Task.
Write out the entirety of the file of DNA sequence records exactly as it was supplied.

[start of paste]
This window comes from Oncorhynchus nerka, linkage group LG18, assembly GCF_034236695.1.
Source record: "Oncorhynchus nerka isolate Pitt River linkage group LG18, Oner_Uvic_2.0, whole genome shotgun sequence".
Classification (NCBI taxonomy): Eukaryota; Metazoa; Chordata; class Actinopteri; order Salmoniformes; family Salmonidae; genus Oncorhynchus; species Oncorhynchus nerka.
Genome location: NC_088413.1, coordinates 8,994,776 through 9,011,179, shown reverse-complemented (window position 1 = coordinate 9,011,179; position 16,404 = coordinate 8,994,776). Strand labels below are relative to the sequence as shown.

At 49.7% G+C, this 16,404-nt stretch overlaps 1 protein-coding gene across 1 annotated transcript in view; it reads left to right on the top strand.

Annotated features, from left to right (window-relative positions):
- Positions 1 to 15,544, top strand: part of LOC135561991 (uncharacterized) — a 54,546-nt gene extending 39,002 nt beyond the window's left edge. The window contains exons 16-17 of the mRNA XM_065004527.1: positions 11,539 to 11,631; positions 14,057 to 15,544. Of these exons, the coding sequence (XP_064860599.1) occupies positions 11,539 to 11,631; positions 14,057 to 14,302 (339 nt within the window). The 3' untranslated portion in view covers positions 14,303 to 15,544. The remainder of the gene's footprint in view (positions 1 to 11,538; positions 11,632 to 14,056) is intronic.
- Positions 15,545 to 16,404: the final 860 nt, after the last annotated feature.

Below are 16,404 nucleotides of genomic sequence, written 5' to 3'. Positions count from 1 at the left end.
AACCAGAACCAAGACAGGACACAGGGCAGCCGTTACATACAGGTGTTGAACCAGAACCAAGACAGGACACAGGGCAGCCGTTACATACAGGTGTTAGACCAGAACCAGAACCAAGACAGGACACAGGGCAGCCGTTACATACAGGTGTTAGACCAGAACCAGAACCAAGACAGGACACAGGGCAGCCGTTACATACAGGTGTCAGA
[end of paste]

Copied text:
This window comes from Oncorhynchus nerka, linkage group LG18, assembly GCF_034236695.1.
Source record: "Oncorhynchus nerka isolate Pitt River linkage group LG18, Oner_Uvic_2.0, whole genome shotgun sequence".
Classification (NCBI taxonomy): Eukaryota; Metazoa; Chordata; class Actinopteri; order Salmoniformes; family Salmonidae; genus Oncorhynchus; species Oncorhynchus nerka.
Genome location: NC_088413.1, coordinates 8,994,776 through 9,011,179, shown reverse-complemented (window position 1 = coordinate 9,011,179; position 16,404 = coordinate 8,994,776). Strand labels below are relative to the sequence as shown.

At 49.7% G+C, this 16,404-nt stretch overlaps 1 protein-coding gene across 1 annotated transcript in view; it reads left to right on the top strand.

Annotated features, from left to right (window-relative positions):
- Positions 1 to 15,544, top strand: part of LOC135561991 (uncharacterized) — a 54,546-nt gene extending 39,002 nt beyond the window's left edge. The window contains exons 16-17 of the mRNA XM_065004527.1: positions 11,539 to 11,631; positions 14,057 to 15,544. Of these exons, the coding sequence (XP_064860599.1) occupies positions 11,539 to 11,631; positions 14,057 to 14,302 (339 nt within the window). The 3' untranslated portion in view covers positions 14,303 to 15,544. The remainder of the gene's footprint in view (positions 1 to 11,538; positions 11,632 to 14,056) is intronic.
- Positions 15,545 to 16,404: the final 860 nt, after the last annotated feature.

Below are 16,404 nucleotides of genomic sequence, written 5' to 3'. Positions count from 1 at the left end.
AACCAGAACCAAGACAGGACACAGGGCAGCCGTTACATACAGGTGTTGAACCAGAACCAAGACAGGACACAGGGCAGCCGTTACATACAGGTGTTAGACCAGAACCAGAACCAAGACAGGACACAGGGCAGCCGTTACATACAGGTGTTAGACCAGAACCAGAACCAAGACAGGACACAGGGCAGCCGTTACATACAGGTGTCAGA